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It won’t happen right away, but one day the Quad-City International Airport may offer direct service between Moline and Charlotte, North Carolina.

That’s according to Mike Bown, vice president of Trillion Aviation, who spoke Tuesday to the Metropolitan Airport Authority. The consultant helps market the Quad-City airport and community to airlines.

"I would say two to three years down the road it’s (Charlotte) probably the No. 1 opportunity," he said. "It’s certainly not a slam dunk. It has the possibilities of happening."

He told the airport commission that American Airlines was impressed by the business ties between the Quad-Cities and North Carolina.

“Deere has a lot of factories in the North Carolina area. It would tie well to that," he said. "And historically you have pretty good traffic levels to the southeast United States."

Currently the best air route between Charlotte and the Quad-Cities is through Atlanta on Delta, Bown said. “And Delta is pretty full on their Atlanta flights."

Bown said he met with American Airlines representatives March 9 and last fall he met with Delta and United. He said he also usually meets with representatives of Allegiant and other airlines.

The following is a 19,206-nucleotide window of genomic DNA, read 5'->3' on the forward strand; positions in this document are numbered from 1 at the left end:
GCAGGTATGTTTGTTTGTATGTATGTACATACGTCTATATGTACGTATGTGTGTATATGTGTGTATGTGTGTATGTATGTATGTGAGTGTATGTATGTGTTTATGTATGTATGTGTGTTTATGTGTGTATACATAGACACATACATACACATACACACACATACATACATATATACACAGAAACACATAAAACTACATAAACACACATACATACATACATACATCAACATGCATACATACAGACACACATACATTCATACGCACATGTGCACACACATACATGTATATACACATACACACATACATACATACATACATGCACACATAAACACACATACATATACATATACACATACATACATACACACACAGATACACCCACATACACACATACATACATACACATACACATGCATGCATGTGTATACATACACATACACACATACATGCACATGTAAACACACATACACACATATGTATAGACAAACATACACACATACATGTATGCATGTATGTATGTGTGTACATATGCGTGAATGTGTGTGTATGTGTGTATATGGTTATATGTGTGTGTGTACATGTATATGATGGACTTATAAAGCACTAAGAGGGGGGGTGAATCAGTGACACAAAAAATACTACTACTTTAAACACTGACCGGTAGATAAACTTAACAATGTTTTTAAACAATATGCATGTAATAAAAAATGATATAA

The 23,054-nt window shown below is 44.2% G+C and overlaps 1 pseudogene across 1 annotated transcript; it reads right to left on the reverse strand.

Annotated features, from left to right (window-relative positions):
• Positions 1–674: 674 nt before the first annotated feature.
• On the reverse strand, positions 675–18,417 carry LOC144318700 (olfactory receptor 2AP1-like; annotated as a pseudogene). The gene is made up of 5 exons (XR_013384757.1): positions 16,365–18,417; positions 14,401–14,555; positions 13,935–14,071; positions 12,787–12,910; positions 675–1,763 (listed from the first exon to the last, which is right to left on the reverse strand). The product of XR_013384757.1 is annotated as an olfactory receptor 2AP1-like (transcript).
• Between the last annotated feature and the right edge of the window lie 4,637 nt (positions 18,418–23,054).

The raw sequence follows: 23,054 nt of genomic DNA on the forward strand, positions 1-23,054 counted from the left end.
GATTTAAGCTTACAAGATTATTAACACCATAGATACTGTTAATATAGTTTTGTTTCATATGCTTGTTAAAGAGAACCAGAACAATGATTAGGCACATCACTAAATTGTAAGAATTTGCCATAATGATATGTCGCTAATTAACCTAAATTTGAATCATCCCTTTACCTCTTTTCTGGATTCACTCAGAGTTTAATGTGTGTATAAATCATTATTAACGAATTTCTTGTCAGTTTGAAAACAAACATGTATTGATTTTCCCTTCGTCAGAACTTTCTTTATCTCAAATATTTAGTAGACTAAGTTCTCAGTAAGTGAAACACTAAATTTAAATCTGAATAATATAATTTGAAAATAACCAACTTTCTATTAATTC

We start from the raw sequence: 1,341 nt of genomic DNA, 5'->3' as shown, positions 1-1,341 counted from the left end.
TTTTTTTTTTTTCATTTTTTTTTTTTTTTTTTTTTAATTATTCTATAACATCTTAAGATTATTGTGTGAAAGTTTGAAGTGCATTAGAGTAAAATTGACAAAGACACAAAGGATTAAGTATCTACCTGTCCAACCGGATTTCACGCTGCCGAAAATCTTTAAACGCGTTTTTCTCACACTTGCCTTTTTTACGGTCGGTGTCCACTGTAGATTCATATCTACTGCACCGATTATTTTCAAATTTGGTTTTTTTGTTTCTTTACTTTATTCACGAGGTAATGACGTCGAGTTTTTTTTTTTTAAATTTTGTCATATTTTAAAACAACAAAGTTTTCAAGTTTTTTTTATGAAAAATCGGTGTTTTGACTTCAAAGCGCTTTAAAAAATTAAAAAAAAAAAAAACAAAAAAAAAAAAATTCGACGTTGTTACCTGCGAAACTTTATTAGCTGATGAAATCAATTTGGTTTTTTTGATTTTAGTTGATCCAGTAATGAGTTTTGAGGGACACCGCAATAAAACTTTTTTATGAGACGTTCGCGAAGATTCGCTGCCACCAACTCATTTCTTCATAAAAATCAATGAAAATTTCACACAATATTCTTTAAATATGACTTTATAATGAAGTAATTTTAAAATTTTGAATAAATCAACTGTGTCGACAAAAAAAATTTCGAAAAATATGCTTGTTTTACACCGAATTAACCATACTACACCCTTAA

He said Houston would be another possible direct flight connection through the Quad-Cities. "And on the leisure side, primarily being Allegiant, it most likely would be Destin, Florida," he said.

Bown said overall numbers so far in 2018 from the Quad-City airport are good and better than 2017's numbers. Since 2012, the airport has annually reported a decline in total passengers for all of the airlines serving the Quad-City area — from 792,549 in 2011 to 665,691 last year.

“You had a good April," he told the commissioners. "You are up 11 percent. You are up 4 percent calendar year-to-date. That’s generally pretty positive."

The airport is in a stabilization period right now, he said. His biggest concern going forward is economic growth for the area.

Air service in general is driven by economic growth," he said. "And the economy here just hasn’t been growing over the last number of years."

He contrasted the local air numbers with the great growth he’s seen in the Iowa City-Coralville-Cedar Rapids area.

"That sector is booming," he said. "There’s a lot of growth there. You are not seeing that here."

In his industry update, Bown also said United Airlines has announced it will be growing its seat capacity by 4 to 6 percent industry-wide annually over the next three years.

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